It is as if we were being entertained to media theatrics and a circus. Hardly a day goes by when our erring brothers and sisters in the media fraternity come up with some eerie, weird, and outlandish fabrications; they forget that the pen is mightier than the sword and that by their wicked acts and inactions, they are sowing the seeds of national discord, which is a recipe for mayhem and civil strife. Yes, media practice requires reporting the unusual, yet it is a desideratum that they observe media ethics and use their sense of propriety in deciding what to report and what not to report. Sometimes, they rush to press without researching deep enough on their scoops. Media practitioners are supposed to be diligent in their search for the truth and they must substantiate their stories with facts, figures, and photos, and observing the tenets of balanced reporting. They are supposed to report in a balanced manner by presenting both sides of an argument in a matter- of- fact manner. Much as we expect them to be creative, proactive and innovative, we also charge them to be responsible and ethical. It is said that he who comes to equity must come with clean hands. Sometimes in being creative, some of these media practitioners have stretched the truth and overstepped their limits, injuring innocent people in the process, causing irreparable damage by raising false alarms. Being alarmist and sensational is not part of good media practice. I will venture to suggest to those errant lot, peddling arrant nonsense in the media, to jack up and stop their tomfoolery, because they cut a sordid picture for the image of Ghana. I will suggest to them to seek proper professional education by following best practice around the world. In Africa, I think the media in Kenya, Nigeria, South Africa and Zimbabwe are mature and professional. Perhaps, some of our media owners should start thinking of exchange programmes and staff development for their employees. The more senior and seasoned practitioners should be encouraged to fashion out internal training arrangements for their inexperienced staff, by the process of coaching and mentorship. Those who seek self development can take private courses with the universities, which offer online and distance courses, such as Pen Foster, College of Professional Management, University of South Africa (UNISA), and the International Department of the University of London. Our media houses should intensify training in areas such as media law, media ethics, public relations, excellence in service delivery, development economics, communication for development, national security, and public administration, among others. The media owners in Ghana should research their market to find out what programmes their audience and clients want.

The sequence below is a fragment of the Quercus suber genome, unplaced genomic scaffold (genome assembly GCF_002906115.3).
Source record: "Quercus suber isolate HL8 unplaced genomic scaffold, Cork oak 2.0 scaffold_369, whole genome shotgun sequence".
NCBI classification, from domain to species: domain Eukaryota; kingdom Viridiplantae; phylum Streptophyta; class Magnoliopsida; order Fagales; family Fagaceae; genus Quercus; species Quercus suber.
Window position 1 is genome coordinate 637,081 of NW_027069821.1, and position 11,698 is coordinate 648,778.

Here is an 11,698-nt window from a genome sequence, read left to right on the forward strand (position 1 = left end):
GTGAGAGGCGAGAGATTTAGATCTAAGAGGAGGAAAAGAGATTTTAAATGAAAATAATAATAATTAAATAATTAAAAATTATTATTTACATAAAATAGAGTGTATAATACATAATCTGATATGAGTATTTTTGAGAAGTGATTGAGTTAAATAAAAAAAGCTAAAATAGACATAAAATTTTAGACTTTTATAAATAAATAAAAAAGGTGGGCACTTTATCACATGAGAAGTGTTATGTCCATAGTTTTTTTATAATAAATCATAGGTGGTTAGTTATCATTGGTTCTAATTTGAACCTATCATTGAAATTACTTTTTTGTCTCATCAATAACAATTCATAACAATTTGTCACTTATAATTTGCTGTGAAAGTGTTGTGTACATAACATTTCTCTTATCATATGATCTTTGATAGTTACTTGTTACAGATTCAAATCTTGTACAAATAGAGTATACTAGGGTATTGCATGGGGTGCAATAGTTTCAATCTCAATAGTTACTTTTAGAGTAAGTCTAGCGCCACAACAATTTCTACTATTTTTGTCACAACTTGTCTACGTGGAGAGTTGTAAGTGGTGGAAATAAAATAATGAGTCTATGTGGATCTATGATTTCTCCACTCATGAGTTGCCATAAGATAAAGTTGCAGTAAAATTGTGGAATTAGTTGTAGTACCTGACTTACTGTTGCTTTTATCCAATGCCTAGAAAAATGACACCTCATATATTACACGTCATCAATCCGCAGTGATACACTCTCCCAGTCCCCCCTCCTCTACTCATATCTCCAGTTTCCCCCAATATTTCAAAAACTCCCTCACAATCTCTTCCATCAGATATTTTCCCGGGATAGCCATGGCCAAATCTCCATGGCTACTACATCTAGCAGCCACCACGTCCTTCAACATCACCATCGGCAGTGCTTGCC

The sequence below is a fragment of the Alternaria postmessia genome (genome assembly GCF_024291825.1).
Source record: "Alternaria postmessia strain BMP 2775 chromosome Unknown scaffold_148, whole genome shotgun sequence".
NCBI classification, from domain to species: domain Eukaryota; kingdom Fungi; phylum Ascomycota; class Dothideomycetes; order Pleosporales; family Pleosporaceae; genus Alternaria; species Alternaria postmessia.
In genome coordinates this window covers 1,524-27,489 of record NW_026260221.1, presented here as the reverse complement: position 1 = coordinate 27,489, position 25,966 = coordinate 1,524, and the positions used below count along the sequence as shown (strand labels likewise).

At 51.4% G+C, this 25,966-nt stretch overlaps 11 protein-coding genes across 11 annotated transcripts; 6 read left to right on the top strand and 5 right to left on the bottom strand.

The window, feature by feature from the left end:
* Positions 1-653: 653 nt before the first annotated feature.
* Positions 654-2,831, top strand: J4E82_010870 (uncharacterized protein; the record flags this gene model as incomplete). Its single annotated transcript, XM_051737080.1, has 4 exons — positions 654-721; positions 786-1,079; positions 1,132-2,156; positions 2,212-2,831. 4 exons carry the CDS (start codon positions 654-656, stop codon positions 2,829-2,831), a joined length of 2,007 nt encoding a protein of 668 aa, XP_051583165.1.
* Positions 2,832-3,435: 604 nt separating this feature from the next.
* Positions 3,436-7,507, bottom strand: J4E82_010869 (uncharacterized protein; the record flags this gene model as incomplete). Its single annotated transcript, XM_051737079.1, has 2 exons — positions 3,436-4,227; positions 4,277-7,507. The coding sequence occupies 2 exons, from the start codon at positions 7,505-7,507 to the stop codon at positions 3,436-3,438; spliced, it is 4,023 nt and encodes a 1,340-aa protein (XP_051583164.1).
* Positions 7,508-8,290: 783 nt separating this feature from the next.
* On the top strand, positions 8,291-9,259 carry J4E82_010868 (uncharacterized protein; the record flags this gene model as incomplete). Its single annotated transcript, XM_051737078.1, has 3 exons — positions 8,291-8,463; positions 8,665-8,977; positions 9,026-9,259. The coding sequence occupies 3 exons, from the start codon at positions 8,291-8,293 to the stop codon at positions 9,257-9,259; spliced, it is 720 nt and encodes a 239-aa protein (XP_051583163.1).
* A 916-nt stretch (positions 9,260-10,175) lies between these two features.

I also call on the Media Council, and various professional bodies such as the GJA, to heavily censure their members and to put in place practical interventions to rein in the media rot. I will also ask our media practitioners to look for role models such as Anas Amereyaw Anas, AdjoaYeboah Afari, Gyewu Kyem, Elizabeth Ohene, Cameroon Duodu, among others. Our media people should engage more in investigative journalism and less of speculative journalism, because the latter is dangerous, treasonable and destructive. In some African countries such as Somalia and Gambia, journalists are an endangered species. I hope our own journalists will borrow a leaf from what has transpired in other countries of the world, where journalists are arrested, tortured, incarcerated or sent letter bombs (c.f Dele Giwa in Nigeria in the 1980s). What happened to Ken Saro Wiwa in Ogoniland in Nigeria under the barbaric General Abacha is also a case in point. We all know what transpires in countries such as Afghanistan, Pakistan, and some ex-communist countries. We need our journalists, broadcasters and presenters to observe decency and decorum. Unlike what transpired recently in a known radio station, where the presenter dared the interviewee, musician/artiste, Kubolor to prove whether or not he wore pants, and he did expose his genitalia in the full glare of the TV cameras. What a national day of shame! No opprobrious epithet is enough to decry that shameful mishap. I will venture to state that one day, we the viewing public may exercise people power by boycotting such stations or we may march on them to stop their broadcasts. What with some journalists making the allegation that a known presidential aspirant had engaged in lascivious and lewd acts of fondling seedy women? That is prurience and lack of prudery. Such salacious gossip goes against our social mores. As much as possible, our journalists should try to steer clear of gauche, louche and base language in the press, because some of these issues are private issues and do not bode well for public morality. If people are abused, they have recourse to the law courts and other avenues for redress. It is the height of irresponsible, speculative reporting to rush to press with news which is not verified but based on mere hearsay.